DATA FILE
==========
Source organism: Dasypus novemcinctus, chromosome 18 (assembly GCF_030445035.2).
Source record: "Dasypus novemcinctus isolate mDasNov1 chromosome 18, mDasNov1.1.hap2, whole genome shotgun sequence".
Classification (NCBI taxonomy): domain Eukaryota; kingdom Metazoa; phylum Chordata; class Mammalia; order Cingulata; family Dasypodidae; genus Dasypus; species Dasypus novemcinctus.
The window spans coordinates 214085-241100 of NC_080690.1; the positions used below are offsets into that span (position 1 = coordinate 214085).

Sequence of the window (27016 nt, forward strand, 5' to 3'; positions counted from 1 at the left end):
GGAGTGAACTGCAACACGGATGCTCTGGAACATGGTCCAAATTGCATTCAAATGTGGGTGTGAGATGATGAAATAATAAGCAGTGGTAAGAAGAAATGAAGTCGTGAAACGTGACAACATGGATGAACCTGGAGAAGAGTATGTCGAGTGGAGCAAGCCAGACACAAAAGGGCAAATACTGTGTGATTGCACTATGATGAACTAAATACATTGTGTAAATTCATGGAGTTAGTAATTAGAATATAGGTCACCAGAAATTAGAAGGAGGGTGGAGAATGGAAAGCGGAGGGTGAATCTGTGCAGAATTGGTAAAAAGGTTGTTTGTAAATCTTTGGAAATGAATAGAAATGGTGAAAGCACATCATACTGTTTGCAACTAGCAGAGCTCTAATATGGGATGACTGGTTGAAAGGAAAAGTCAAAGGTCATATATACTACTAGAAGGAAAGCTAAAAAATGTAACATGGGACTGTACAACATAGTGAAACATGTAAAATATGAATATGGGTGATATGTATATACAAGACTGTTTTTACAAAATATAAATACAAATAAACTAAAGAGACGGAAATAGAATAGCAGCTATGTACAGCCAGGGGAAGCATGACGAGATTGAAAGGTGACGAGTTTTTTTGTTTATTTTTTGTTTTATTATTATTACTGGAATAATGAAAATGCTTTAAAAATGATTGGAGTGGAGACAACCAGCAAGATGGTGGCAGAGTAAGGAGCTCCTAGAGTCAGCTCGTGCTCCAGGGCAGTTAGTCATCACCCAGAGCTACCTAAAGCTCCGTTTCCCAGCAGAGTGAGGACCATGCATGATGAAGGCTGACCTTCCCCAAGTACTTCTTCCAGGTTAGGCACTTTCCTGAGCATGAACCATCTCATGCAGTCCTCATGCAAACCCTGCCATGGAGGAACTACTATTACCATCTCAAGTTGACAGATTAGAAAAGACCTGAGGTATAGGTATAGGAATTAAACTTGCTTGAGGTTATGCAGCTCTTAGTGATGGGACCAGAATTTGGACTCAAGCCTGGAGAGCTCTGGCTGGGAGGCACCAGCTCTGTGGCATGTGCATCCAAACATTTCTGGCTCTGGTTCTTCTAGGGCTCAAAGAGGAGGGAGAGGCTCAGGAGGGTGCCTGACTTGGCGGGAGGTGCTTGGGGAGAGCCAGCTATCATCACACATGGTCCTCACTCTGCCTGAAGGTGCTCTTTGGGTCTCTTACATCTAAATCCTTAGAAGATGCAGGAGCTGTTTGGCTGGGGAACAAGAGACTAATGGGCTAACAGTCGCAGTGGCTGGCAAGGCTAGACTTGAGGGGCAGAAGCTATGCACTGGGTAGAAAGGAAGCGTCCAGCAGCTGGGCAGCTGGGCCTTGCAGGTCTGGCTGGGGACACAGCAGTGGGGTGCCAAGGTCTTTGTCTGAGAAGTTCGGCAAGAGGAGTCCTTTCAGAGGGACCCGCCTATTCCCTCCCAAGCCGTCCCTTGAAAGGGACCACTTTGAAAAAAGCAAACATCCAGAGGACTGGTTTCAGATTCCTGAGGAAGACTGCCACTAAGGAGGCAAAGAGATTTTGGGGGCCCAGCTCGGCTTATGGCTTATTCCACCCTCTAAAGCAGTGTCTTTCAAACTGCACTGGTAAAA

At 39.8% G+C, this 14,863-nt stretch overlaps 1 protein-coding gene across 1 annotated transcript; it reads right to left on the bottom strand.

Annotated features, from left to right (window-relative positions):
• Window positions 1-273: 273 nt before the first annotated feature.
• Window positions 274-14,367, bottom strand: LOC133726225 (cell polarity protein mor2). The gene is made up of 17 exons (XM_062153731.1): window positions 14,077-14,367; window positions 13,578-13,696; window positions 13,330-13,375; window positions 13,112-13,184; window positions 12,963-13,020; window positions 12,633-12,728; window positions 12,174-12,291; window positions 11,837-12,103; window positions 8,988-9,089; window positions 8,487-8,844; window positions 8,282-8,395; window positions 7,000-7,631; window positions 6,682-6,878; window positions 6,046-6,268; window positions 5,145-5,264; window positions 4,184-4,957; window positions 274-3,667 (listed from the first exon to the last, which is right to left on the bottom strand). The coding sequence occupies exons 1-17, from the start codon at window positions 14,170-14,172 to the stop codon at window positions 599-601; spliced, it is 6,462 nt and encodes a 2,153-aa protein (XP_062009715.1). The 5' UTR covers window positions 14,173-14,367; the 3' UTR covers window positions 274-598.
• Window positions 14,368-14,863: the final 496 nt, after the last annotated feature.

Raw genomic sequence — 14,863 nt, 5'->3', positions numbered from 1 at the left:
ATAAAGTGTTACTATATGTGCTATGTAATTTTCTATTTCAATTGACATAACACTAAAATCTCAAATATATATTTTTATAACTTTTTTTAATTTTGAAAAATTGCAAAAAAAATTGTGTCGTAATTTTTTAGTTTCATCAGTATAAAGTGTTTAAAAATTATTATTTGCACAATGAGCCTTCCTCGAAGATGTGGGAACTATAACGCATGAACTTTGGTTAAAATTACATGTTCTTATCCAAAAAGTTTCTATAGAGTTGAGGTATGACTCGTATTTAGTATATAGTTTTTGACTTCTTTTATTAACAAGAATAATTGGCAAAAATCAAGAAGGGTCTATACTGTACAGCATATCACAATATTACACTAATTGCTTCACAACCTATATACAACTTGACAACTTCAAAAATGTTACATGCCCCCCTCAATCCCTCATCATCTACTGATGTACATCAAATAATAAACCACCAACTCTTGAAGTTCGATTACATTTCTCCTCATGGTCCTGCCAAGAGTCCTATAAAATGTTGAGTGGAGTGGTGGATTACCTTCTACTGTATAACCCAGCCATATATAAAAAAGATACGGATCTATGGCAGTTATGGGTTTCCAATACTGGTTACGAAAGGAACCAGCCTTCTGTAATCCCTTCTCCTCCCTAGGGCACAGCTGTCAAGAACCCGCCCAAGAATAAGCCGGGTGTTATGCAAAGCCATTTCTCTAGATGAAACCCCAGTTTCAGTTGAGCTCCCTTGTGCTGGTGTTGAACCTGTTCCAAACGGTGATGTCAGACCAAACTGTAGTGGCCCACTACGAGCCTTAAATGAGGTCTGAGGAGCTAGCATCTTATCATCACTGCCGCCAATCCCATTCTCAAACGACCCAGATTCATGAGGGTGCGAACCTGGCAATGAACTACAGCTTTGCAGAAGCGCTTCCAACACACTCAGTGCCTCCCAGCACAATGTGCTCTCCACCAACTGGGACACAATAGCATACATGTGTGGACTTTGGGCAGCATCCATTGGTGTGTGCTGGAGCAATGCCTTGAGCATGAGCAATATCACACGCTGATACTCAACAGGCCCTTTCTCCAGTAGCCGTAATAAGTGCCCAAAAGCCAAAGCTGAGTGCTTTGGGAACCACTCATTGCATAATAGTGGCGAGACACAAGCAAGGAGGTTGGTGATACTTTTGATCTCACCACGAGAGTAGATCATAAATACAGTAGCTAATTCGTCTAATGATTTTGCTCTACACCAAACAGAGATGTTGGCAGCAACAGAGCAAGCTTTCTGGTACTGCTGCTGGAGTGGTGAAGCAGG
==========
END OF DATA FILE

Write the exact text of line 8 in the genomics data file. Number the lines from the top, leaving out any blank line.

Annotated features, from left to right (window-relative positions):